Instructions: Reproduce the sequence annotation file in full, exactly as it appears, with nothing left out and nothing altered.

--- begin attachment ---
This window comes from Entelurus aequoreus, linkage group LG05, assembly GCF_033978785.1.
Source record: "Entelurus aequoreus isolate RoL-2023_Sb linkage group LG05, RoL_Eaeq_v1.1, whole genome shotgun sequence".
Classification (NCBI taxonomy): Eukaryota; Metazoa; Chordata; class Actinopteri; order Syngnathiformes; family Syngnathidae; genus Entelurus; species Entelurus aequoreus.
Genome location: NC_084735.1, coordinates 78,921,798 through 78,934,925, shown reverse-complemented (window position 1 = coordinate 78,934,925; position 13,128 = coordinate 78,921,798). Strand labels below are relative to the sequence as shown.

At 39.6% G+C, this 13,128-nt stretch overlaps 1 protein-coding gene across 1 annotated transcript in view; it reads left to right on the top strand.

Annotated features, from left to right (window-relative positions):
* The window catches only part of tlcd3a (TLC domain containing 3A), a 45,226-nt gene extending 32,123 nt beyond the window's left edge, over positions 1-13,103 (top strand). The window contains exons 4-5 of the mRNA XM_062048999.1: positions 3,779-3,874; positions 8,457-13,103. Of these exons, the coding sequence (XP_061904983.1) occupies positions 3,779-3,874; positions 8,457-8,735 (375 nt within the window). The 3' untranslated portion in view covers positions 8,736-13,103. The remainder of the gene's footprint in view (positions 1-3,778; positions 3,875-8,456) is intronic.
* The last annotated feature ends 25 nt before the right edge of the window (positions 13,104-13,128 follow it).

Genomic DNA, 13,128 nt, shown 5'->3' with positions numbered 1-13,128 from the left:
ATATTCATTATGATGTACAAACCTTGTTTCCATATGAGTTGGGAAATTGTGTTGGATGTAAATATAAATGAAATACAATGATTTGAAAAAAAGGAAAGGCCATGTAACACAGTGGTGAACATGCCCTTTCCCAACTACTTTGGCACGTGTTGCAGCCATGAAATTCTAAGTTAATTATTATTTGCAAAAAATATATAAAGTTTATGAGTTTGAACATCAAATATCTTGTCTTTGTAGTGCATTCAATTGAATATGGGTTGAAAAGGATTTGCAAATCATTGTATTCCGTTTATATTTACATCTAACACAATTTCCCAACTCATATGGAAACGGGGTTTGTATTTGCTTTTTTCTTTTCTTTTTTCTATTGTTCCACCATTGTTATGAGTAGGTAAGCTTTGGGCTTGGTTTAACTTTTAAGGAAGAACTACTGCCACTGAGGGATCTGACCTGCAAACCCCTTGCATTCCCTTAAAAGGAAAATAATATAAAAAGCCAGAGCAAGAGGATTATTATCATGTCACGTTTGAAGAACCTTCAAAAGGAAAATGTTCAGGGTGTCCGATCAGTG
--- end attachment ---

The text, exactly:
This window comes from Entelurus aequoreus, linkage group LG05, assembly GCF_033978785.1.
Source record: "Entelurus aequoreus isolate RoL-2023_Sb linkage group LG05, RoL_Eaeq_v1.1, whole genome shotgun sequence".
Classification (NCBI taxonomy): Eukaryota; Metazoa; Chordata; class Actinopteri; order Syngnathiformes; family Syngnathidae; genus Entelurus; species Entelurus aequoreus.
Genome location: NC_084735.1, coordinates 78,921,798 through 78,934,925, shown reverse-complemented (window position 1 = coordinate 78,934,925; position 13,128 = coordinate 78,921,798). Strand labels below are relative to the sequence as shown.

At 39.6% G+C, this 13,128-nt stretch overlaps 1 protein-coding gene across 1 annotated transcript in view; it reads left to right on the top strand.

Annotated features, from left to right (window-relative positions):
* The window catches only part of tlcd3a (TLC domain containing 3A), a 45,226-nt gene extending 32,123 nt beyond the window's left edge, over positions 1-13,103 (top strand). The window contains exons 4-5 of the mRNA XM_062048999.1: positions 3,779-3,874; positions 8,457-13,103. Of these exons, the coding sequence (XP_061904983.1) occupies positions 3,779-3,874; positions 8,457-8,735 (375 nt within the window). The 3' untranslated portion in view covers positions 8,736-13,103. The remainder of the gene's footprint in view (positions 1-3,778; positions 3,875-8,456) is intronic.
* The last annotated feature ends 25 nt before the right edge of the window (positions 13,104-13,128 follow it).

Genomic DNA, 13,128 nt, shown 5'->3' with positions numbered 1-13,128 from the left:
ATATTCATTATGATGTACAAACCTTGTTTCCATATGAGTTGGGAAATTGTGTTGGATGTAAATATAAATGAAATACAATGATTTGAAAAAAAGGAAAGGCCATGTAACACAGTGGTGAACATGCCCTTTCCCAACTACTTTGGCACGTGTTGCAGCCATGAAATTCTAAGTTAATTATTATTTGCAAAAAATATATAAAGTTTATGAGTTTGAACATCAAATATCTTGTCTTTGTAGTGCATTCAATTGAATATGGGTTGAAAAGGATTTGCAAATCATTGTATTCCGTTTATATTTACATCTAACACAATTTCCCAACTCATATGGAAACGGGGTTTGTATTTGCTTTTTTCTTTTCTTTTTTCTATTGTTCCACCATTGTTATGAGTAGGTAAGCTTTGGGCTTGGTTTAACTTTTAAGGAAGAACTACTGCCACTGAGGGATCTGACCTGCAAACCCCTTGCATTCCCTTAAAAGGAAAATAATATAAAAAGCCAGAGCAAGAGGATTATTATCATGTCACGTTTGAAGAACCTTCAAAAGGAAAATGTTCAGGGTGTCCGATCAGTG